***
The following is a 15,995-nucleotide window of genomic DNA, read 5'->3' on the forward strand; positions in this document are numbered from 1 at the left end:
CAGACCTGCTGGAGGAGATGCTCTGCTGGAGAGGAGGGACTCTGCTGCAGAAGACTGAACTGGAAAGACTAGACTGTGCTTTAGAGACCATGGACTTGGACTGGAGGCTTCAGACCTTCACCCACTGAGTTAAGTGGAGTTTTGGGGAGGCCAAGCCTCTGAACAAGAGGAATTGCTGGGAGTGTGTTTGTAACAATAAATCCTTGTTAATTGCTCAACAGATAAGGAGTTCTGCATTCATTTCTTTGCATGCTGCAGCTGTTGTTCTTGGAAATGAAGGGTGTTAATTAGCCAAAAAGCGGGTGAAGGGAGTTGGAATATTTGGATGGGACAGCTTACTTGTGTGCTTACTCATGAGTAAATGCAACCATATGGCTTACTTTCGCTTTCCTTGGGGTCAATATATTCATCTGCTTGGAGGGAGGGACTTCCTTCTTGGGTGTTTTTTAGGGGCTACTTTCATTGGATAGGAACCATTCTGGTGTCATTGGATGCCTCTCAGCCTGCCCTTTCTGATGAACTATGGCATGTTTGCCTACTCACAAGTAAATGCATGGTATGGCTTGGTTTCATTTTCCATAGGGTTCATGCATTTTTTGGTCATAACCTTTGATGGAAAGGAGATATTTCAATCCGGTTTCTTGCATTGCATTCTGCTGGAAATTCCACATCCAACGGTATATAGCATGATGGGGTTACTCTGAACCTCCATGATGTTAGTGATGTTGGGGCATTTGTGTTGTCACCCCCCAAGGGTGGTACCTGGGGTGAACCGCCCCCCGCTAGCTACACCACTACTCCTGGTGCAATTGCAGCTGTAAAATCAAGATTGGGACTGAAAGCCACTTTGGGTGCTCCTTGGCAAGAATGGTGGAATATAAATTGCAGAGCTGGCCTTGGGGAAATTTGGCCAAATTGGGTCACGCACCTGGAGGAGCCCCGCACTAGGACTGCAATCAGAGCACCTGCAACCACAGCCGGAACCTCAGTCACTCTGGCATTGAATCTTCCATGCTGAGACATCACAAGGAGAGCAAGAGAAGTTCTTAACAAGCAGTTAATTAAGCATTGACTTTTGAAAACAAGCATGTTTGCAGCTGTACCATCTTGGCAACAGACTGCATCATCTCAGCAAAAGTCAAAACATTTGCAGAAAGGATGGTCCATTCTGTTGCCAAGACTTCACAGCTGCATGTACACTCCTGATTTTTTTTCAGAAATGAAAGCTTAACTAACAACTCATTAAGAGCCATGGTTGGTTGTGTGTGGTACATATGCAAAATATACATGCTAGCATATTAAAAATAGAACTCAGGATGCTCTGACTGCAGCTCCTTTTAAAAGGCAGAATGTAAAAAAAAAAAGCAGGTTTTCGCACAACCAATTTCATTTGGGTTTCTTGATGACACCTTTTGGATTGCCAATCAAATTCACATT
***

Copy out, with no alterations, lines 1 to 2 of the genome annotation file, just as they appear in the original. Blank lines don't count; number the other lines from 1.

The following is a 15,995-nucleotide window of genomic DNA, read 5'->3' on the forward strand; positions in this document are numbered from 1 at the left end:
CAGACCTGCTGGAGGAGATGCTCTGCTGGAGAGGAGGGACTCTGCTGCAGAAGACTGAACTGGAAAGACTAGACTGTGCTTTAGAGACCATGGACTTGGACTGGAGGCTTCAGACCTTCACCCACTGAGTTAAGTGGAGTTTTGGGGAGGCCAAGCCTCTGAACAAGAGGAATTGCTGGGAGTGTGTTTGTAACAATAAATCCTTGTTAATTGCTCAACAGATAAGGAGTTCTGCATTCATTTCTTTGCATGCTGCAGCTGTTGTTCTTGGAAATGAAGGGTGTTAATTAGCCAAAAAGCGGGTGAAGGGAGTTGGAATATTTGGATGGGACAGCTTACTTGTGTGCTTACTCATGAGTAAATGCAACCATATGGCTTACTTTCGCTTTCCTTGGGGTCAATATATTCATCTGCTTGGAGGGAGGGACTTCCTTCTTGGGTGTTTTTTAGGGGCTACTTTCATTGGATAGGAACCATTCTGGTGTCATTGGATGCCTCTCAGCCTGCCCTTTCTGATGAACTATGGCATGTTTGCCTACTCACAAGTAAATGCATGGTATGGCTTGGTTTCATTTTCCATAGGGTTCATGCATTTTTTGGTCATAACCTTTGATGGAAAGGAGATATTTCAATCCGGTTTCTTGCATTGCATTCTGCTGGAAATTCCACATCCAACGGTATATAGCATGATGGGGTTACTCTGAACCTCCATGATGTTAGTGATGTTGGGGCATTTGTGTTGTCACCCCCCAAGGGTGGTACCTGGGGTGAACCGCCCCCCGCTAGCTACACCACTACTCCTGGTGCAATTGCAGCTGTAAAATCAAGATTGGGACTGAAAGCCACTTTGGGTGCTCCTTGGCAAGAATGGTGGAATATAAATTGCAGAGCTGGCCTTGGGGAAATTTGGCCAAATTGGGTCACGCACCTGGAGGAGCCCCGCACTAGGACTGCAATCAGAGCACCTGCAACCACAGCCGGAACCTCAGTCACTCTGGCATTGAATCTTCCATGCTGAGACATCACAAGGAGAGCAAGAGAAGTTCTTAACAAGCAGTTAATTAAGCATTGACTTTTGAAAACAAGCATGTTTGCAGCTGTACCATCTTGGCAACAGACTGCATCATCTCAGCAAAAGTCAAAACATTTGCAGAAAGGATGGTCCATTCTGTTGCCAAGACTTCACAGCTGCATGTACACTCCTGATTTTTTTTCAGAAATGAAAGCTTAACTAACAACTCATTAAGAGCCATGGTTGGTTGTGTGTGGTACATATGCAAAATATACATGCTAGCATATTAAAAATAGAACTCAGGATGCTCTGACTGCAGCTCCTTTTAAAAGGCAGAATGTAAAAAAAAAAAGCAGGTTTTCGCACAACCAATTTCATTTGGGTTTCTTGATGACACCTTTTGGATTGCCAATCAAATTCACATT